LAKE BUENA VISTA, Fla. -- A.J. Pierzynski, who lives only a few miles from where baseball's Winter Meetings are being held, took the short drive to the showcase event on Tuesday and had lunch with his former boss -- White Sox owner Jerry Reinsdorf.
That also gave the veteran catcher a chance to exchange pleasantries with two men for whom he will play this season -- manager John Farrell and bench coach Torey Lovullo.
Soon to be 37, Pierzynski still has a 22-year-old's enthusiasm for his job. Dressed in a golf shirt and jeans, he seemed eager to throw on his gear and uniform and embark on the next chapter of his career.
This is the second straight season he will be gaining comfort in new surroundings after joining the Rangers last season.
"I can't wait to sit down and find out new scouting reports," said Pierzynski. "That's what's fun. When you change teams, you find out new things about new people you never heard before. I know coming from Texas, [pitching coach] Mike Maddux was one of the best at scouting reports. Hopefully, he taught me some things that I can kind of learn."
Pierzynski also looks forward to settling into his new digs at Fenway Park, at which point he hopes to finally discover what it feels like to go into a home-run trot at that historic venue.
In 121 career plate appearances at Fenway, he has a .322 average, but no homers.
"Well, I need to hit a home run. I've never hit a home run there, and that bothers me, because it's the only park I've never hit one in," he said. "I've got to figure out a way to sneak one around the pole down there in right field. I've hit a few off the wall in left, but every time I seem to hit one to right, for some reason they either catch it or it bounces. One of these days, I'm going to run into one there, and I'm going to have to probably get the ball."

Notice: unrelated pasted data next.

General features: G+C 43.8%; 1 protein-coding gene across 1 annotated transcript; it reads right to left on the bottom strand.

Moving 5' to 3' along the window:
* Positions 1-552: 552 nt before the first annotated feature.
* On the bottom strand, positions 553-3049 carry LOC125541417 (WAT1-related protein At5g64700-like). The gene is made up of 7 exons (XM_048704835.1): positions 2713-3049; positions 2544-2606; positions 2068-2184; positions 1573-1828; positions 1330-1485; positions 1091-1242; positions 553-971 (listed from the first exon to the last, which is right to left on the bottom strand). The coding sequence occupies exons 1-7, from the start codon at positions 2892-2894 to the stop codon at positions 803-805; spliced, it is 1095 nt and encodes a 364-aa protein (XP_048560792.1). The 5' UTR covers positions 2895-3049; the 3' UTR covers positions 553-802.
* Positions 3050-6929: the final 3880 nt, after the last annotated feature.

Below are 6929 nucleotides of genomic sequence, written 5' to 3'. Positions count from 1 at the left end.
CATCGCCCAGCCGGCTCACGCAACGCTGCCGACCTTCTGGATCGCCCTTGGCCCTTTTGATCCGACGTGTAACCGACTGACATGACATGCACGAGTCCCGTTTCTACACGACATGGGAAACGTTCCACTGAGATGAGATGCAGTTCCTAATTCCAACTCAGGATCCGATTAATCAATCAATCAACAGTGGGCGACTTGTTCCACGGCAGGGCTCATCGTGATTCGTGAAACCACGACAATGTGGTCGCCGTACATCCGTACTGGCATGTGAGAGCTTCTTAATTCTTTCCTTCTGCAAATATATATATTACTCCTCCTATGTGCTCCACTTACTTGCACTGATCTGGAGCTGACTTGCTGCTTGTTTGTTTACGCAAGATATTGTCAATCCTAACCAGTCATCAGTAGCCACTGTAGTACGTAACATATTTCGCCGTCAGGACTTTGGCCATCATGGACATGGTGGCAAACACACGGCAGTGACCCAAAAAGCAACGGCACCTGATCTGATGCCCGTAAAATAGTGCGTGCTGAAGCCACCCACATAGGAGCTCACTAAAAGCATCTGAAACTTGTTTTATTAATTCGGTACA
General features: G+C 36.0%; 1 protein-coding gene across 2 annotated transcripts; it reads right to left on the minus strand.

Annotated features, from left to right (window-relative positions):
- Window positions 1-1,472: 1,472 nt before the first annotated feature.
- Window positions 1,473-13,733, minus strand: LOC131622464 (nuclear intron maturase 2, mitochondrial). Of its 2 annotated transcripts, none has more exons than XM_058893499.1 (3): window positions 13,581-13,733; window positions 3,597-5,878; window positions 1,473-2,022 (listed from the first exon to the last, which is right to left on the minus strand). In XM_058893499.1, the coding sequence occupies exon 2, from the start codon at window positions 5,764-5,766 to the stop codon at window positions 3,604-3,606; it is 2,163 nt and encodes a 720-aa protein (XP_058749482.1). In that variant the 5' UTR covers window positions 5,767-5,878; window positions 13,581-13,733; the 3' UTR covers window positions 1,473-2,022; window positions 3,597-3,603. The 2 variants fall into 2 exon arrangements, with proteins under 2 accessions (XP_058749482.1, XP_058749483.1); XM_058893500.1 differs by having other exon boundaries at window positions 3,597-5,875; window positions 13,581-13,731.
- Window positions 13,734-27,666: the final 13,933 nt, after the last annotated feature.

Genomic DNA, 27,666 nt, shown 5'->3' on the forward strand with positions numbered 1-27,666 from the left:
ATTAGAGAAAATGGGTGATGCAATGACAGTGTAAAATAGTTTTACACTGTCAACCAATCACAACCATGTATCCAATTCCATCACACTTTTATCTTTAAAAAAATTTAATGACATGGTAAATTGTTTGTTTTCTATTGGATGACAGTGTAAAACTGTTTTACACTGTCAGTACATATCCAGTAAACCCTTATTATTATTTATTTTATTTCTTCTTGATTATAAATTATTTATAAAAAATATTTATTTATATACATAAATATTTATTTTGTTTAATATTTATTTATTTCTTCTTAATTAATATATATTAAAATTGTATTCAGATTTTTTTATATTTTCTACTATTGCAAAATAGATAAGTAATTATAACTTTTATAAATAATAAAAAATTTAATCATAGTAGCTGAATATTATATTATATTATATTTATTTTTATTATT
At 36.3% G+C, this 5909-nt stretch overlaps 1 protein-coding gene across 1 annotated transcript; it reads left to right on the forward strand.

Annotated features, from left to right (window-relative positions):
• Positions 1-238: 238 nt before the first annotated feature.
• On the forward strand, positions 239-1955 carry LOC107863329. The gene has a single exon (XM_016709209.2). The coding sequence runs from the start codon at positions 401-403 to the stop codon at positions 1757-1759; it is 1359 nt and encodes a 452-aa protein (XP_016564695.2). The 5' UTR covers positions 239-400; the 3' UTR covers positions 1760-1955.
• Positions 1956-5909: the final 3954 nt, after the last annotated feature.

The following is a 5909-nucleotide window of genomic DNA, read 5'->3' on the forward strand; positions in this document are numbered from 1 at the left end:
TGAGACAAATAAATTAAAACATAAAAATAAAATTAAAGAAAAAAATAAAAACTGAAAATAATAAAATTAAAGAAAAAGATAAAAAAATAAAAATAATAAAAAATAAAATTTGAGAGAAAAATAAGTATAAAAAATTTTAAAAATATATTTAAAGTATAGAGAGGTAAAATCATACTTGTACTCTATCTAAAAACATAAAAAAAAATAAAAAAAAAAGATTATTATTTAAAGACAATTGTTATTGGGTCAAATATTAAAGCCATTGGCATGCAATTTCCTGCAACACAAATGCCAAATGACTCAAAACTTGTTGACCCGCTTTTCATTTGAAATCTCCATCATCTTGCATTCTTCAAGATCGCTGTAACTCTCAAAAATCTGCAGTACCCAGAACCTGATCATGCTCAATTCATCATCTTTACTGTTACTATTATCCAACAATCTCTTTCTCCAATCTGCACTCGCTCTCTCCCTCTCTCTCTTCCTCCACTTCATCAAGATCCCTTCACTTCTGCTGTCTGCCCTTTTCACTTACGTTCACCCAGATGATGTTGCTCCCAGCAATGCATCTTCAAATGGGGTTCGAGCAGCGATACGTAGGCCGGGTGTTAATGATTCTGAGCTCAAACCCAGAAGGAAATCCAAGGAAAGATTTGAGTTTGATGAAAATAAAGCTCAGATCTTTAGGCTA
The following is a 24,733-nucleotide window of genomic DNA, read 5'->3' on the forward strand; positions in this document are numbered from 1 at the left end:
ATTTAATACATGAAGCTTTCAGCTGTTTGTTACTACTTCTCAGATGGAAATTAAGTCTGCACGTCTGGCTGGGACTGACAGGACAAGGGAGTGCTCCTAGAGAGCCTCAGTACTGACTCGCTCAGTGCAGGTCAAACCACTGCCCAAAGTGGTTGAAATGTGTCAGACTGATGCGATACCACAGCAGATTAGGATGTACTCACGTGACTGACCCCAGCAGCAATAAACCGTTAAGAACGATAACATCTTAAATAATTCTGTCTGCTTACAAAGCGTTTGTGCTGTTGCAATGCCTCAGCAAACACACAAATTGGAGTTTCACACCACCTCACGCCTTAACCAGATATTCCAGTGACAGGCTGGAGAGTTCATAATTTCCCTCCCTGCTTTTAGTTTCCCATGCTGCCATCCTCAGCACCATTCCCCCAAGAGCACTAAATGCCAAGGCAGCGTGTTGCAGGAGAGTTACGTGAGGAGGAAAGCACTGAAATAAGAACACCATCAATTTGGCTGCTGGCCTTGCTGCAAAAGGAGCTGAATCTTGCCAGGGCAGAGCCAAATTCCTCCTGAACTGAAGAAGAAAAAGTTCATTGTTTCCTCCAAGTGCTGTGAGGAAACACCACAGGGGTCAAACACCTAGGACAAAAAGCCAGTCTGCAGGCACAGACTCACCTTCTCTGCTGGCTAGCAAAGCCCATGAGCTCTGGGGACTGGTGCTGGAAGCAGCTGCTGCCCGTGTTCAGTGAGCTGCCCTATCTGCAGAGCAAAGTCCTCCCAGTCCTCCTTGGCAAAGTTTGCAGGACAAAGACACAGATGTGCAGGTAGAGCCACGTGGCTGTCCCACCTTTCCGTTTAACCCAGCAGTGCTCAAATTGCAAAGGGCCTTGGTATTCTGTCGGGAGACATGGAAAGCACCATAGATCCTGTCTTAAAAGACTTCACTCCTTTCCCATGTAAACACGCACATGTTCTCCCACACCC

All kidding aside, Pierzynski can't wait to play at Fenway, a ballpark that has as much energy as he does.
"It's always been a good place to hit and always has a good feel as a batter," he said. "It always feels like you can reach out and touch left field, so it's always a good feeling when you know you can get beat and still get a hit. It's a good park. I've always loved playing there because of the energy. There's always a different energy there. It's one of the most special places in baseball, so it's going to be fun."
Though most catchers start to slow down in their late 30s, Pierzynski has remained one of the most durable players at his position. He hopes to be a mainstay in 2014, though David Ross will also have plenty of chances to play.
"I've been lucky, first of all, and very fortunate," said Pierzynski. "At the end of the day, also, it's something I want to do. I want to be out there, I want to try to play every day. It's cool. It's something I can look back on and say, 'Hey, I did this for a long time, and I did it every day.' And catching is not easy. You have to want to get back there. I was taught at a young age that you just keep going out there, and good things have happened. I've been able to do that. I've been lucky, like I say."
But not all of Pierzynski's success can be attributed to luck, as he works at maintaining his body 12 months a year.
"It gets harder the older you get, that's for sure," he said. "You can't take days off. You can't do what you used to be able to do. You can't go and do some of the things off the field that you used to be able to do. You just can't recover as fast. As you get older, you also learn what you like to do and how you can do it and how you can fit it in and how you can kind of mold your day to what you need to get done. That's one of those things that, when you play a long time, you learn about yourself on and off the field."